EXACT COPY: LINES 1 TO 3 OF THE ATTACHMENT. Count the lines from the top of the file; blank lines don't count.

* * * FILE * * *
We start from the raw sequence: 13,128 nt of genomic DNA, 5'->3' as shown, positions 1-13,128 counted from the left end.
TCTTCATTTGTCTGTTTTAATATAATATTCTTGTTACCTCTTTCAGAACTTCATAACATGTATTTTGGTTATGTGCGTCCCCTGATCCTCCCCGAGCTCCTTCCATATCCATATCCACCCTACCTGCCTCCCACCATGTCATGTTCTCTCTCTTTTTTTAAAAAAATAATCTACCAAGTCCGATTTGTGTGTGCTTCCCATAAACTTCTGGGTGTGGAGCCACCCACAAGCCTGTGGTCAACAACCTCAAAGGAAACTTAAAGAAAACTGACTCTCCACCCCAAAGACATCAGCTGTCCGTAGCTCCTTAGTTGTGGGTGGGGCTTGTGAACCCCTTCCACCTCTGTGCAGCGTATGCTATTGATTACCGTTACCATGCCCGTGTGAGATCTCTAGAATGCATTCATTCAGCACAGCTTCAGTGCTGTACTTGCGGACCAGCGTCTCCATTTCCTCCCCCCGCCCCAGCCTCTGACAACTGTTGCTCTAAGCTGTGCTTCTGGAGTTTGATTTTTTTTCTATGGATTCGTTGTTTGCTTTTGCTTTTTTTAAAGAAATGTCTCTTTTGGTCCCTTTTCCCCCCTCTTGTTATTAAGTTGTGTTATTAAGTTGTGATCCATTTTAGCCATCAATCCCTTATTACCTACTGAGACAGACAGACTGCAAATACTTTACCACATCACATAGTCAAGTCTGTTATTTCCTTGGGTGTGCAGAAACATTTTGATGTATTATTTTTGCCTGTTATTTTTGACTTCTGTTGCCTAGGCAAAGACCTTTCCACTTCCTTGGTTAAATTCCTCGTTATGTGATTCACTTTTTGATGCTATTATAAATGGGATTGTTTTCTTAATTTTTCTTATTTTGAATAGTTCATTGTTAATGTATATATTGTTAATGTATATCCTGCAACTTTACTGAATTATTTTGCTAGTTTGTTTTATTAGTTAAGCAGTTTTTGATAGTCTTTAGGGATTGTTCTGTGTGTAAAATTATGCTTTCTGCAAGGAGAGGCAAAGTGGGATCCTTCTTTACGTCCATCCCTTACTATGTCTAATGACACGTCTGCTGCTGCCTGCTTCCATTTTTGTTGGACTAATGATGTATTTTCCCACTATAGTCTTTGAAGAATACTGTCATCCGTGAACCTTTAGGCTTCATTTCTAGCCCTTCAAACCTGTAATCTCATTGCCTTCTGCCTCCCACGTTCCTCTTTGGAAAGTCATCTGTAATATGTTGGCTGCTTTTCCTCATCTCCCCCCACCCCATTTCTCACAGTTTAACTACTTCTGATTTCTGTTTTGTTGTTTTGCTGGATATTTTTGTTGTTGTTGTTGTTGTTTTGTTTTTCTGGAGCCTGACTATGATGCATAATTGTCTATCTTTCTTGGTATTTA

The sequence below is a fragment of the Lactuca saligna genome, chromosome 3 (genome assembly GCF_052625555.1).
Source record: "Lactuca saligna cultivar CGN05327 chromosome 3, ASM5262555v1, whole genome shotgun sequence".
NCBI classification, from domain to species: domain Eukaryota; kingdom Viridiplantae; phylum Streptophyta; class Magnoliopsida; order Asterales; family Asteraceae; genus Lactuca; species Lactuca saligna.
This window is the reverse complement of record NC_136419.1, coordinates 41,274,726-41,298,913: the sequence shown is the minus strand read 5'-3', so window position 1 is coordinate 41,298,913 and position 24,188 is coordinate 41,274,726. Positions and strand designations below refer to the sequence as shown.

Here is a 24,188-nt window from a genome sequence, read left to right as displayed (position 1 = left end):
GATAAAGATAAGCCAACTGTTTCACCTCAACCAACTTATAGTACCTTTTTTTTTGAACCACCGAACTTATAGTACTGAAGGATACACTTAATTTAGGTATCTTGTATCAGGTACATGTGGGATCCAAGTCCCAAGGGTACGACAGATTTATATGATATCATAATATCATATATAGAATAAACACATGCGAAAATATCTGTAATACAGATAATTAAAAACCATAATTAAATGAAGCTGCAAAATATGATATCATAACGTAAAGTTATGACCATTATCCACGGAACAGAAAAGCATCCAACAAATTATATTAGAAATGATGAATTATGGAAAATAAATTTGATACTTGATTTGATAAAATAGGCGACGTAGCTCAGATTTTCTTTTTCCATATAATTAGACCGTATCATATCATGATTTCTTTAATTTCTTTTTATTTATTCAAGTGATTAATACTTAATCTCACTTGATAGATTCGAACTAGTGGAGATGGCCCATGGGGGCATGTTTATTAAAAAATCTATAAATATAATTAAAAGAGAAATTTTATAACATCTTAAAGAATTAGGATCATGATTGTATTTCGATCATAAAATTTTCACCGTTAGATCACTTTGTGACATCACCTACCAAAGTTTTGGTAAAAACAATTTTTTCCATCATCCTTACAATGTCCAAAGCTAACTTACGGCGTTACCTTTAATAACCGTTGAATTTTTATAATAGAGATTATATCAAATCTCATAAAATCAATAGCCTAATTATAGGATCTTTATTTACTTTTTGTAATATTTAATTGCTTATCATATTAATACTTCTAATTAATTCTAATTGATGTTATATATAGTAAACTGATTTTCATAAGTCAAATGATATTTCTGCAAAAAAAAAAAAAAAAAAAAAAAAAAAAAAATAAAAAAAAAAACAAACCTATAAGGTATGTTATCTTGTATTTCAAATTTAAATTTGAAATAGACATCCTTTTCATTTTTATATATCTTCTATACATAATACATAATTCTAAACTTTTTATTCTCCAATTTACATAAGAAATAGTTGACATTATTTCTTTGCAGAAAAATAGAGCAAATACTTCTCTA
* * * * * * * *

We start from the raw sequence: 13,128 nt of genomic DNA, 5'->3' as shown, positions 1-13,128 counted from the left end.
TCTTCATTTGTCTGTTTTAATATAATATTCTTGTTACCTCTTTCAGAACTTCATAACATGTATTTTGGTTATGTGCGTCCCCTGATCCTCCCCGAGCTCCTTCCATATCCATATCCACCCTACCTGCCTCCCACCATGTCATGTTCTCTCTCTTTTTTTAAAAAAATAATCTACCAAGTCCGATTTGTGTGTGCTTCCCATAAACTTCTGGGTGTGGAGCCACCCACAAGCCTGTGGTCAACAACCTCAAAGGAAACTTAAAGAAAACTGACTCTCCACCCCAAAGACATCAGCTGTCCGTAGCTCCTTAGTTGTGGGTGGGGCTTGTGAACCCCTTCCACCTCTGTGCAGCGTATGCTATTGATTACCGTTACCATGCCCGTGTGAGATCTCTAGAATGCATTCATTCAGCACAGCTTCAGTGCTGTACTTGCGGACCAGCGTCTCCATTTCCTCCCCCCGCCCCAGCCTCTGACAACTGTTGCTCTAAGCTGTGCTTCTGGAGTTTGATTTTTTTTCTATGGATTCGTTGTTTGCTTTTGCTTTTTTTAAAGAAATGTCTCTTTTGGTCCCTTTTCCCCCCTCTTGTTATTAAGTTGTGTTATTAAGTTGTGATCCATTTTAGCCATCAATCCCTTATTACCTACTGAGACAGACAGACTGCAAATACTTTACCACATCACATAGTCAAGTCTGTTATTTCCTTGGGTGTGCAGAAACATTTTGATGTATTATTTTTGCCTGTTATTTTTGACTTCTGTTGCCTAGGCAAAGACCTTTCCACTTCCTTGGTTAAATTCCTCGTTATGTGATTCACTTTTTGATGCTATTATAAATGGGATTGTTTTCTTAATTTTTCTTATTTTGAATAGTTCATTGTTAATGTATATATTGTTAATGTATATCCTGCAACTTTACTGAATTATTTTGCTAGTTTGTTTTATTAGTTAAGCAGTTTTTGATAGTCTTTAGGGATTGTTCTGTGTGTAAAATTATGCTTTCTGCAAGGAGAGGCAAAGTGGGATCCTTCTTTACGTCCATCCCTTACTATGTCTAATGACACGTCTGCTGCTGCCTGCTTCCATTTTTGTTGGACTAATGATGTATTTTCCCACTATAGTCTTTGAAGAATACTGTCATCCGTGAACCTTTAGGCTTCATTTCTAGCCCTTCAAACCTGTAATCTCATTGCCTTCTGCCTCCCACGTTCCTCTTTGGAAAGTCATCTGTAATATGTTGGCTGCTTTTCCTCATCTCCCCCCACCCCATTTCTCACAGTTTAACTACTTCTGATTTCTGTTTTGTTGTTTTGCTGGATATTTTTGTTGTTGTTGTTGTTGTTTTGTTTTTCTGGAGCCTGACTATGATGCATAATTGTCTATCTTTCTTGGTATTTA

The sequence below is a fragment of the Lactuca saligna genome, chromosome 3 (genome assembly GCF_052625555.1).